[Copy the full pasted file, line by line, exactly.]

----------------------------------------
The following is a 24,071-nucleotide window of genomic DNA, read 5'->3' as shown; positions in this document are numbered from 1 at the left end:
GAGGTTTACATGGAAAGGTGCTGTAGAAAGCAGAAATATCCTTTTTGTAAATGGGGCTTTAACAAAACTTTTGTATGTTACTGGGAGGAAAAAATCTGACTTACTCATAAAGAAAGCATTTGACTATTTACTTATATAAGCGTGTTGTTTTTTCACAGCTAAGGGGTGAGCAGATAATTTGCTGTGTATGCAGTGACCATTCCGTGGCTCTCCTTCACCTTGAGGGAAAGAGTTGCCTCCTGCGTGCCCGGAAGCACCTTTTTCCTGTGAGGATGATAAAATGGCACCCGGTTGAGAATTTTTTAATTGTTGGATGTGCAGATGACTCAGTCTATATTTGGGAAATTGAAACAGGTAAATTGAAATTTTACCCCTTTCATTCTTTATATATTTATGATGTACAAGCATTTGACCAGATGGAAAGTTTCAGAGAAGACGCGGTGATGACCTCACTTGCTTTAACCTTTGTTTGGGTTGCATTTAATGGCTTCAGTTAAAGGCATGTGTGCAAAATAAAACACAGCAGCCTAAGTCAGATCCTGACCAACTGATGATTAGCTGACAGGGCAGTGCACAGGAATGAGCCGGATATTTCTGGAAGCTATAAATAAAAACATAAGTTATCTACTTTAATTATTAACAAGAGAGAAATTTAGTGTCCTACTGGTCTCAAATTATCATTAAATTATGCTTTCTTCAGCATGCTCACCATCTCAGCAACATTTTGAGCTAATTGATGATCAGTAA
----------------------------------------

The following is a 24,071-nucleotide window of genomic DNA, read 5'->3' as shown; positions in this document are numbered from 1 at the left end:
GAGGTTTACATGGAAAGGTGCTGTAGAAAGCAGAAATATCCTTTTTGTAAATGGGGCTTTAACAAAACTTTTGTATGTTACTGGGAGGAAAAAATCTGACTTACTCATAAAGAAAGCATTTGACTATTTACTTATATAAGCGTGTTGTTTTTTCACAGCTAAGGGGTGAGCAGATAATTTGCTGTGTATGCAGTGACCATTCCGTGGCTCTCCTTCACCTTGAGGGAAAGAGTTGCCTCCTGCGTGCCCGGAAGCACCTTTTTCCTGTGAGGATGATAAAATGGCACCCGGTTGAGAATTTTTTAATTGTTGGATGTGCAGATGACTCAGTCTATATTTGGGAAATTGAAACAGGTAAATTGAAATTTTACCCCTTTCATTCTTTATATATTTATGATGTACAAGCATTTGACCAGATGGAAAGTTTCAGAGAAGACGCGGTGATGACCTCACTTGCTTTAACCTTTGTTTGGGTTGCATTTAATGGCTTCAGTTAAAGGCATGTGTGCAAAATAAAACACAGCAGCCTAAGTCAGATCCTGACCAACTGATGATTAGCTGACAGGGCAGTGCACAGGAATGAGCCGGATATTTCTGGAAGCTATAAATAAAAACATAAGTTATCTACTTTAATTATTAACAAGAGAGAAATTTAGTGTCCTACTGGTCTCAAATTATCATTAAATTATGCTTTCTTCAGCATGCTCACCATCTCAGCAACATTTTGAGCTAATTGATGATCAGTAA